WinGD has announced that it will supply 10X92DF-M methanol-fuelled engines to four 16,000 TEU containerships for COSCO SHIPPING Lines.
This order was celebrated at a signing ceremony with the parties involved on 23 March.
The vessels will be delivered from 2025 and will feature WinGD’s first X92DF-M engines in China, reported WinGD.
The methanol engines will be delivered from engine builder CSSC CMD in Shanghai, which is jointly developing the engines with WinGD.
The fourth vessel in the series will be the first to have methanol engines installed from the beginning.
The earlier three vessels will initially have methanol-ready X92-B engines installed and will be converted for methanol before entering service.
The X92DF-M engines will be based on the X92-B engine, which has long been deployed by leading containership owners including COSCO SHIPPING Lines, MSC and CMA CGM – according to WinGD.
The reported reliability and efficiency of the X92-B is expected to translate directly to the X92DF-M, which will utilise the same high-pressure Diesel combustion cycle.
The order is also expected to advance WinGD’s timeline for developing conversion packages for methanol-fuelled engines.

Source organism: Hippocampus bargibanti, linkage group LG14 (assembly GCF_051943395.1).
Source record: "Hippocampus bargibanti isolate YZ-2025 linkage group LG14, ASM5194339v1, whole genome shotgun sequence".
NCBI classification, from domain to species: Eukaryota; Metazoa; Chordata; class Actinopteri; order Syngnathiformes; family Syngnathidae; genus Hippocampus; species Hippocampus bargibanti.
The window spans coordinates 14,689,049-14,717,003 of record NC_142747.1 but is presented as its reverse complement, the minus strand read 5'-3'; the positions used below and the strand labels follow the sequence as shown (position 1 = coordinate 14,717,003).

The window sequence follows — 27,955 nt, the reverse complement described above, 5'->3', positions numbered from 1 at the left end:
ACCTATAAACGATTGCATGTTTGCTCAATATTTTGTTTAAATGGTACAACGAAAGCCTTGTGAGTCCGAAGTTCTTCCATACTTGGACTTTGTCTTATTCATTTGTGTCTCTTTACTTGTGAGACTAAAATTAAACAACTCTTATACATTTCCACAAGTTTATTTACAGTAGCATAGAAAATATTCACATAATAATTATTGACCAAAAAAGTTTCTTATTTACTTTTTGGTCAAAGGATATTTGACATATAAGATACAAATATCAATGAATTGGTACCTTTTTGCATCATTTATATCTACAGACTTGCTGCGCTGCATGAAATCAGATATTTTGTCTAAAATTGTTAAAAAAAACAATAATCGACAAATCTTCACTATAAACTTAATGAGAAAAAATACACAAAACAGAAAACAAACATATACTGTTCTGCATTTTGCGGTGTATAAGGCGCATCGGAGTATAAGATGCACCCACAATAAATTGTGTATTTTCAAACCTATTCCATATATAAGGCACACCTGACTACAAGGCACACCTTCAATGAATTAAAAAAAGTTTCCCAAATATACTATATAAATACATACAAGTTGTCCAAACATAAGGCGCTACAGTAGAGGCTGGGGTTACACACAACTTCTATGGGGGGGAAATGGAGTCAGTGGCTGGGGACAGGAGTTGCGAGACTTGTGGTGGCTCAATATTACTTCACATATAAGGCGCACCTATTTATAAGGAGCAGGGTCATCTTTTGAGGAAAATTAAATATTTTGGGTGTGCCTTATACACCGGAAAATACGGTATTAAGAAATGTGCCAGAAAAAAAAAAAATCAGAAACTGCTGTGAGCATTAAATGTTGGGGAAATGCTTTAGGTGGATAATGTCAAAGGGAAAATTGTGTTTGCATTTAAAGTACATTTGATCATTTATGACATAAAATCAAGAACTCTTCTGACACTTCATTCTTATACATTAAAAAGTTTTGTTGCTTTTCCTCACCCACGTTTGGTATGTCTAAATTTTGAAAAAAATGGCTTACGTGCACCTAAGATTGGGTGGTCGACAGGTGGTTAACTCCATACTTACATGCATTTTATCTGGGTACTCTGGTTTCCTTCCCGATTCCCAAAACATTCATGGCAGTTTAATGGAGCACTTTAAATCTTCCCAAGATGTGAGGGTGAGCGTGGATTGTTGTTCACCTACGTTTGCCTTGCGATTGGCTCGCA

WinGD reported that it will introduce a methanol package for the X92-B engine as soon as the fourth vessel in the series is delivered – opening the market for existing vessels with X92-B engines to be converted to use the carbon-neutral fuel.
“Utilising WinGD’s engine development capabilities jointly with partners serving the world’s biggest shipbuilding market allows us to better support shipowners, as demand for methanol-fuelled container vessels rapidly grows,” said Dominik Schneiter, Vice President R&D, WinGD.
WinGD is additionally developing ammonia-fuelled engines as part of its commitment to help shipowners prepare for the availability of green fuels.
In line with WinGD’s announcement, in February HMM announced that it secured contracts for nine 9,000 TEU containerships powered by methanol dual-fuel engines, with Hyundai Samho Heavy Industries (HSHI) and HJ Shipbuilding and Construction (HJSC).